So that's the big cat news this week. The other cats are fine, too - Inty is adjusting to Pip and I think we'll see them playing together soon, and Zoe is her usual crabby, randomly affectionate self (she is sitting on my lap and purring as I type this.)

* I think I can maybe place the blame here on a Dan Savage column about Adult Lactating Relationships. Okay, not really, Dan Savage rocks. Probably I am just too culturally inculcated with the idea that pets are supposed to be neutered or spayed and be big teddy bears for my pleasure, not so much that they can have other agendas and think for themselves. But I have gotten over myself.

** Clearly the tech did not understand the disposition of my big gentle sweetest & most affectionate cat on the face of the earth, Simone, who has had litters of kittens and apparently enjoyed being a mother.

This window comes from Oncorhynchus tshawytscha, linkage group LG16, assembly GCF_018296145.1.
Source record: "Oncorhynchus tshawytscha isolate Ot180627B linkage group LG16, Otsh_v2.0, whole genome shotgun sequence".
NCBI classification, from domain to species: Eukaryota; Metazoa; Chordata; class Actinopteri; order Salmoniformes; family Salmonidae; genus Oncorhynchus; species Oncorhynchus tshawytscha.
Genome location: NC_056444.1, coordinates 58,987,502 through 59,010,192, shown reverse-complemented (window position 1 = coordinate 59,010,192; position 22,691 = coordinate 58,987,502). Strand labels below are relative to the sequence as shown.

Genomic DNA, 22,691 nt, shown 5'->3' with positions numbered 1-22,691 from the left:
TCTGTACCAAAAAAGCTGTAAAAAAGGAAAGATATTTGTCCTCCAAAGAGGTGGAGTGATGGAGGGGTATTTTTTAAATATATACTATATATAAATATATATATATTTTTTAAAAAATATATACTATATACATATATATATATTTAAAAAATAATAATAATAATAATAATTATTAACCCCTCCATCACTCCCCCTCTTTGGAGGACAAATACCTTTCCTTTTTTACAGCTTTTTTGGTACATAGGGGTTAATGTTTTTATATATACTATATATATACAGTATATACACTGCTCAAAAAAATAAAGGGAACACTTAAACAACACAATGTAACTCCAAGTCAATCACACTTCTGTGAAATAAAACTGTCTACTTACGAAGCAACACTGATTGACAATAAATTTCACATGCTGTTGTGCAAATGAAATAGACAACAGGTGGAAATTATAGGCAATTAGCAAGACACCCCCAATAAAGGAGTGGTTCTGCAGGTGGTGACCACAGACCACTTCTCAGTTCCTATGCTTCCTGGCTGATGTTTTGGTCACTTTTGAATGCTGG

Katharine Weber said...

I love your cat commune. Pip might want to nurse for a long time, and there is no reason to stop him from making up for his early deprivation. It is clearly tonic for both of them. How wonderful they found each other in the DeBeer-Stoops Home For Wayward Cats and Kittens.

seppaku said...

I can't believe how big your cat pack has become! Holy crap! I've had to give up cruising Petfinder because Alex has gotten so good at saying, "The party is full." Still, in the dreamy future someday is a house with enough space for at least two more dogs, a pack of barn cats, horses, goats and PYGMY DONKEYS.